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Badminton scandal: the game's flawed, not the players

Shuttlecocks at dawn.

A badminton player. Photograph: Getty Images

When following the best tactics for winning gold gets you disqualified for match-throwing, something is wrong with the game.

Eight badminton players have been kicked out of the Olympics for manipulating the quarter-final draw - two from China, four from South Korea and another two from Indonesia. The players tried to deliberately lose points in round one in order to set up an advantageous round two. Score lower points in the first match, and you'll be pitched against weaker players in the second.

This meant that Tuesday's matches weren't all that that fun to watch, and the subsequent scandal attracted criticism from former British Badminton star Gail Emms (amongst others). She told BBC Five Live:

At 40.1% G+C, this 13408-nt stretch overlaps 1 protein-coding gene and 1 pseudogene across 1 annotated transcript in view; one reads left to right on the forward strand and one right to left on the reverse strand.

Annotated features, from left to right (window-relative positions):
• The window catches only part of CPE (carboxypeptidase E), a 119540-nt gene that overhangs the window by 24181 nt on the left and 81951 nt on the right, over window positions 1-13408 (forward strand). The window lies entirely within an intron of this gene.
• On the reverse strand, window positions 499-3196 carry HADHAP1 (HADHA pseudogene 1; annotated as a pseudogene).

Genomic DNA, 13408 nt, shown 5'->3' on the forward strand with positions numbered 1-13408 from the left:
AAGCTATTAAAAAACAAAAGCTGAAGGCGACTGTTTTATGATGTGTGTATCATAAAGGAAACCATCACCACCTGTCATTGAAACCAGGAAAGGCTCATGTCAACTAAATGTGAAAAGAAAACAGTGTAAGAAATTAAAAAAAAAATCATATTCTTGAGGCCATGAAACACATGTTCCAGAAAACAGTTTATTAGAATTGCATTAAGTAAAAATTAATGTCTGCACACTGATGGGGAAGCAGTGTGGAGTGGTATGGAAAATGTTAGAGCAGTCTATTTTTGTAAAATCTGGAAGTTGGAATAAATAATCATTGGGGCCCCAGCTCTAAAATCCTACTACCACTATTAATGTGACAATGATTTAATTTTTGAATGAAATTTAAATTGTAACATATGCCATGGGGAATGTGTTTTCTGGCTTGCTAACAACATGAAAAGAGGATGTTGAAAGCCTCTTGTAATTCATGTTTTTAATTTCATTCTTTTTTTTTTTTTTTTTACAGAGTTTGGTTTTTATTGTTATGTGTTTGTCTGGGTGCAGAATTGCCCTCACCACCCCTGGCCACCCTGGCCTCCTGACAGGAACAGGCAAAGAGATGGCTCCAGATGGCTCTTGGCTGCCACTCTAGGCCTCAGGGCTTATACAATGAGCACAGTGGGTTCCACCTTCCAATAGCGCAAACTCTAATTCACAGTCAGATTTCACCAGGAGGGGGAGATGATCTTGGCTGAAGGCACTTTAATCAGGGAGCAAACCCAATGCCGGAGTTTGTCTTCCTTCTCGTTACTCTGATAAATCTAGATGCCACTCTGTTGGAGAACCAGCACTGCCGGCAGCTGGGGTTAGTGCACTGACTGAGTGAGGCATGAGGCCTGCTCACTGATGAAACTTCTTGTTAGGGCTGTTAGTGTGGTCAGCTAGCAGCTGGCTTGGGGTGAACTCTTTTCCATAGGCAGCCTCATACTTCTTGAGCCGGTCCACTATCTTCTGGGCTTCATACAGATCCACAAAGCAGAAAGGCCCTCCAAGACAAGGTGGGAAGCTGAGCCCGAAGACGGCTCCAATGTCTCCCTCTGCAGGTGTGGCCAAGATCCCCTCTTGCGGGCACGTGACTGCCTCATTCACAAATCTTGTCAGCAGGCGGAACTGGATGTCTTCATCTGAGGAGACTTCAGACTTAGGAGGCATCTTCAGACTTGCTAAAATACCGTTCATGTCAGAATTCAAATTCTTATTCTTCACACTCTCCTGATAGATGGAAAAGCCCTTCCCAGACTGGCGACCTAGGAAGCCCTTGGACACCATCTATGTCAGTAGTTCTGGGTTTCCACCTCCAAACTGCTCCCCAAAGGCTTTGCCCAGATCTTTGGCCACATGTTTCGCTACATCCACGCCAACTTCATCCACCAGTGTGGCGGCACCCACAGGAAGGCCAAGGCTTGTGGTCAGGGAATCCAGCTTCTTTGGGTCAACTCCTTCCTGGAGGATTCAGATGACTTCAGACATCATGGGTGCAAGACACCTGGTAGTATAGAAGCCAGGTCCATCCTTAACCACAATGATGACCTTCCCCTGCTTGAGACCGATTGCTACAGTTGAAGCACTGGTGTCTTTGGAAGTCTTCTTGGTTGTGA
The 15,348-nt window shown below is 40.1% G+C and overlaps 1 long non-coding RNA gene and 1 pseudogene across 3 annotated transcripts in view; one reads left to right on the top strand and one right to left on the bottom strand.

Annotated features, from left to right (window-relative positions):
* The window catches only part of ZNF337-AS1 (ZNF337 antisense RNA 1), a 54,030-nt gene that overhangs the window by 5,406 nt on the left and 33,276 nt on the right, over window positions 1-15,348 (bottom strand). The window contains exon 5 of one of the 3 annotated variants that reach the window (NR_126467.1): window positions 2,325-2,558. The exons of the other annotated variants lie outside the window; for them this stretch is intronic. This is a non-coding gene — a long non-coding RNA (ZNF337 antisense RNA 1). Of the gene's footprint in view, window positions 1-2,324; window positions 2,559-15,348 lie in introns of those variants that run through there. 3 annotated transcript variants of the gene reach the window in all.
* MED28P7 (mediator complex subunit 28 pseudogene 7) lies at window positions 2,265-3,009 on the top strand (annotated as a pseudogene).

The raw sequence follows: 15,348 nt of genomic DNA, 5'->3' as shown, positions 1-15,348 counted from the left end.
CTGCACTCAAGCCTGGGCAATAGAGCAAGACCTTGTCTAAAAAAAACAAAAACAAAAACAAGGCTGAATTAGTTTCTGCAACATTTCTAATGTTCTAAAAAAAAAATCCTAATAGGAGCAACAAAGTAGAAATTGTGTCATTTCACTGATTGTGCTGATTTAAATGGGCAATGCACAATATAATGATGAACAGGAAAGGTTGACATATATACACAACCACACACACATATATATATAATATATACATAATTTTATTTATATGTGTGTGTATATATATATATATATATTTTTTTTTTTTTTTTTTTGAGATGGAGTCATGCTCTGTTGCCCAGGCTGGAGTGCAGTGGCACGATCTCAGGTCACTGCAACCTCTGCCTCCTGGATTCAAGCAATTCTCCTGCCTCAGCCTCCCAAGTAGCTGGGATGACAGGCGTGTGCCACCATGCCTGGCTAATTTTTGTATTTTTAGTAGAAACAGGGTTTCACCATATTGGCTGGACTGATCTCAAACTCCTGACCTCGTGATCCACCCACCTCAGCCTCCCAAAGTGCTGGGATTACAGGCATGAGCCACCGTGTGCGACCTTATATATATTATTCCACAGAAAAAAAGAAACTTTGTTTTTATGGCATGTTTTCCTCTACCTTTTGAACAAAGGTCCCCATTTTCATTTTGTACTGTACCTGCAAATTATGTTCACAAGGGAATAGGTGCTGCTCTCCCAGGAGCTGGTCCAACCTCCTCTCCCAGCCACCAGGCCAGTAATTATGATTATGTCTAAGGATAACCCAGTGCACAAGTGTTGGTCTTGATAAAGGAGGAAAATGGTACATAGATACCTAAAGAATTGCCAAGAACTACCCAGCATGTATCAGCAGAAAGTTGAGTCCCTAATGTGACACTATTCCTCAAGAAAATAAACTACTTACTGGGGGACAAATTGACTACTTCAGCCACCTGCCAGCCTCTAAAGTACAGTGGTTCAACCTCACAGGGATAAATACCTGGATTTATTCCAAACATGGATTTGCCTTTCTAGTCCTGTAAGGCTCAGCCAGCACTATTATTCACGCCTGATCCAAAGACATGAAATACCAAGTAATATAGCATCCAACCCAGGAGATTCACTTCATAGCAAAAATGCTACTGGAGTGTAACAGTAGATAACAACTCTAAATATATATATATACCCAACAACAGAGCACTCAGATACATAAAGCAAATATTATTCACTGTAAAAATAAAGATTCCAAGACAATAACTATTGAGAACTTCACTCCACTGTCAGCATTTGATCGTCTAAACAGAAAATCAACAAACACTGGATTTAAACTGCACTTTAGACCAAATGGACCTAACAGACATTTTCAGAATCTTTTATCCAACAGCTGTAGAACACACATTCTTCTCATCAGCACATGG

"You cannot do this in an Olympic Games, this is something that is not acceptable and it just makes not only our sport but the organisers and the poor crowd who had to watch, who pay good money to watch two matches....it was just disgraceful, absolutely disgraceful.

"I would disqualify them."

But the problem with condemning what these players did is that they weren't fixing matches for betting purposes - they were just trying to win overall. The structure of the game, in fact, dictated this move. Perhaps we should be examining all the players who didn't try to exploit the loophole. Are they serious about winning gold?

Bridget Jones said it best:

"I got in the lift to go home and found Daniel in there with Simon from marketing talking about the footballers being arrested for allegedly throwing matches. "Have you heard about this, Bridget?" said Daniel. "Oh yes," I lied, flailing for an opinion. "Actually, I think it's all rather petty. I know it's a thuggish way to behave, but as long as they didn't actually set light to anyone, I don't see what all the fuss is about."